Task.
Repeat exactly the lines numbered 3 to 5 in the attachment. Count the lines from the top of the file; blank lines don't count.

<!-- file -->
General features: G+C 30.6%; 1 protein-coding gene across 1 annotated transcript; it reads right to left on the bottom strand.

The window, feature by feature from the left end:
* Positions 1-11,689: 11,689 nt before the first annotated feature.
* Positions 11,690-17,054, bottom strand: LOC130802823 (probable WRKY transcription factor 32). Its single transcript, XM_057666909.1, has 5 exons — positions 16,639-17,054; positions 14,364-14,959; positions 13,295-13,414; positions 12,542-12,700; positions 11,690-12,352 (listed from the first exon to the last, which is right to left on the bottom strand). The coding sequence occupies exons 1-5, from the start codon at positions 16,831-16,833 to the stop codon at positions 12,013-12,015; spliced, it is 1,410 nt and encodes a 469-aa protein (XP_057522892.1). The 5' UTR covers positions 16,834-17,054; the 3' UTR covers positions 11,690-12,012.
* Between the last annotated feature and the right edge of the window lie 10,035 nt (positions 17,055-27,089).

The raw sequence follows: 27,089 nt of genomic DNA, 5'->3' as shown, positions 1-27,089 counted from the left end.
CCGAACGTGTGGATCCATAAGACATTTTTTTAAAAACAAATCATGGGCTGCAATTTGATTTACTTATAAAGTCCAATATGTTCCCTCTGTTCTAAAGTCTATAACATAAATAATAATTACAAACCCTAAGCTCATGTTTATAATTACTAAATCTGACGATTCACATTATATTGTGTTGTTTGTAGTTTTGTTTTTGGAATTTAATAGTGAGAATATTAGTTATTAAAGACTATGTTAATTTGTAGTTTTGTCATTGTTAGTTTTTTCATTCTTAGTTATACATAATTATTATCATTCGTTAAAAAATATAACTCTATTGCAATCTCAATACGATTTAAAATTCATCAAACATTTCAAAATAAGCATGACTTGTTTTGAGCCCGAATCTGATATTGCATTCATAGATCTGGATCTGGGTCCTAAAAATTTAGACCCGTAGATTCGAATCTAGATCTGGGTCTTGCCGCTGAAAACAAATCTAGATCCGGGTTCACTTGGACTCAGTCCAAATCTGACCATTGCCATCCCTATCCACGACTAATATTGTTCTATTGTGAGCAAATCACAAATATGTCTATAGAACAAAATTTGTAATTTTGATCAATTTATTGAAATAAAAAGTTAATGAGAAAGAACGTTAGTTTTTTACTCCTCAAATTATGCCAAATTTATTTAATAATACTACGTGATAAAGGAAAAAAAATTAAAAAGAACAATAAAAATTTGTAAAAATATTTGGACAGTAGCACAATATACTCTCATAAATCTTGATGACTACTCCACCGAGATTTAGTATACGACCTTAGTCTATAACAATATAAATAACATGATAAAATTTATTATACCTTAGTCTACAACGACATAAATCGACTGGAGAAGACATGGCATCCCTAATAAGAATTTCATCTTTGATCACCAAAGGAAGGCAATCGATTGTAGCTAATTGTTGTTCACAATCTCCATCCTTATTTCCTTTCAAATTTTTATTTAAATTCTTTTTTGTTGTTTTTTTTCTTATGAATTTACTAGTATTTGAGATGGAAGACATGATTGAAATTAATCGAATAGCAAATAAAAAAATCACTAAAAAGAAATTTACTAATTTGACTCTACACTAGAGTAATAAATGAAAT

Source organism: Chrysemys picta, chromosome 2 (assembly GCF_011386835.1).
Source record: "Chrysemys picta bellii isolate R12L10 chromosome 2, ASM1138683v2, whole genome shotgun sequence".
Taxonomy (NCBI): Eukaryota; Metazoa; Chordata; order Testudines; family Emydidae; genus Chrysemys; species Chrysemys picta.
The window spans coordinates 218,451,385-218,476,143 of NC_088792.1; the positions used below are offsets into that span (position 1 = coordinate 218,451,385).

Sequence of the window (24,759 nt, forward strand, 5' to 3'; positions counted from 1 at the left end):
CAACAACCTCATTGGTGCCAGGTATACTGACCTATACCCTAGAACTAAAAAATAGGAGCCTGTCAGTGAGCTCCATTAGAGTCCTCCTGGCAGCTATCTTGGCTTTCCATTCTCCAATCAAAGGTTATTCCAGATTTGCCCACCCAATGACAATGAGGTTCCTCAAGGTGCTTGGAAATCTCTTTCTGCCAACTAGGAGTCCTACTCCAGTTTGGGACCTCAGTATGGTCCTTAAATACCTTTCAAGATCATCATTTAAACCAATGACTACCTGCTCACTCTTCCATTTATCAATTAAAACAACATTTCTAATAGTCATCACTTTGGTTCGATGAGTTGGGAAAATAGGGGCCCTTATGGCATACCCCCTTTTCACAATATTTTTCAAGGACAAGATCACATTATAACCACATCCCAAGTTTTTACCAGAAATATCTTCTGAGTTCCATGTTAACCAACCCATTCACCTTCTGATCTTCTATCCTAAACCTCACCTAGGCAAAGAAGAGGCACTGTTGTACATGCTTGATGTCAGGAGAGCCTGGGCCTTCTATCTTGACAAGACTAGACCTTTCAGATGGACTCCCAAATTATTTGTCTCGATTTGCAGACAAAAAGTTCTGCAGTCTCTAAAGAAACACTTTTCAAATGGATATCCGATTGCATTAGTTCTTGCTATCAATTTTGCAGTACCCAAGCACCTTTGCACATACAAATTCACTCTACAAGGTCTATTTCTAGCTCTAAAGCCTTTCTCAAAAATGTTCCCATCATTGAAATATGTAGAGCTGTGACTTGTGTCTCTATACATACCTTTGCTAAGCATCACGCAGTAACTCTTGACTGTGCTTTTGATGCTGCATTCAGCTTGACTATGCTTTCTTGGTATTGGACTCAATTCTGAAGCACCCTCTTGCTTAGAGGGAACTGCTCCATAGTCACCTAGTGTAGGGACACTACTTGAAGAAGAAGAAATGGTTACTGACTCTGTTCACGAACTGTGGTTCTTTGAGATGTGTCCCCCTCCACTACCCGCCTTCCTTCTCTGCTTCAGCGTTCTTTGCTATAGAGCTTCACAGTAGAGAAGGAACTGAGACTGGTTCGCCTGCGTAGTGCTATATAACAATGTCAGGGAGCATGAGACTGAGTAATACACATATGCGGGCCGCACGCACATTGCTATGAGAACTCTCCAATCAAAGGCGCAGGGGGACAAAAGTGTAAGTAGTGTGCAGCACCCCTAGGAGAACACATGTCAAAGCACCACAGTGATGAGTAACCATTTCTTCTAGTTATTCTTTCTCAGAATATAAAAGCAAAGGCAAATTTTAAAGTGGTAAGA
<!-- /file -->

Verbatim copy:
* Positions 1-11,689: 11,689 nt before the first annotated feature.
* Positions 11,690-17,054, bottom strand: LOC130802823 (probable WRKY transcription factor 32). Its single transcript, XM_057666909.1, has 5 exons — positions 16,639-17,054; positions 14,364-14,959; positions 13,295-13,414; positions 12,542-12,700; positions 11,690-12,352 (listed from the first exon to the last, which is right to left on the bottom strand). The coding sequence occupies exons 1-5, from the start codon at positions 16,831-16,833 to the stop codon at positions 12,013-12,015; spliced, it is 1,410 nt and encodes a 469-aa protein (XP_057522892.1). The 5' UTR covers positions 16,834-17,054; the 3' UTR covers positions 11,690-12,012.
* Between the last annotated feature and the right edge of the window lie 10,035 nt (positions 17,055-27,089).